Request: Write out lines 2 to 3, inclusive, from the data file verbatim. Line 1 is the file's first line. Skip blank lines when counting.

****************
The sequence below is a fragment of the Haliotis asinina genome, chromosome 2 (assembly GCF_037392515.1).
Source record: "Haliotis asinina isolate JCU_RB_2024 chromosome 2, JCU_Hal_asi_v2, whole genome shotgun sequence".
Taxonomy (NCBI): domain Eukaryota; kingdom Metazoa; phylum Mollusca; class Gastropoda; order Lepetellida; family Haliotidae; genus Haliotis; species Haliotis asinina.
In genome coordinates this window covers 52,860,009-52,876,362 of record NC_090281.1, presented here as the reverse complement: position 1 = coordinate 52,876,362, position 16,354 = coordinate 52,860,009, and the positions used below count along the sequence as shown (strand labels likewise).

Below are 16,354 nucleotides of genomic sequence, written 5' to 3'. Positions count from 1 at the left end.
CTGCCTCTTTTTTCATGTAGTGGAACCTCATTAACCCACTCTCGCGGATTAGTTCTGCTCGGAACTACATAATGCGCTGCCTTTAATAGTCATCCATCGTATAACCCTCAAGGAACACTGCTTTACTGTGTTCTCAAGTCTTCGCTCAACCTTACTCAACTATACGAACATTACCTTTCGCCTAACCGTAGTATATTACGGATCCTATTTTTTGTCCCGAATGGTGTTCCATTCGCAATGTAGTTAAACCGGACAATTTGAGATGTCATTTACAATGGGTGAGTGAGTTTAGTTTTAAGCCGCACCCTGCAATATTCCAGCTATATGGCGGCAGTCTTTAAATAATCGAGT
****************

Source record: "Haliotis asinina isolate JCU_RB_2024 chromosome 2, JCU_Hal_asi_v2, whole genome shotgun sequence".
Taxonomy (NCBI): domain Eukaryota; kingdom Metazoa; phylum Mollusca; class Gastropoda; order Lepetellida; family Haliotidae; genus Haliotis; species Haliotis asinina.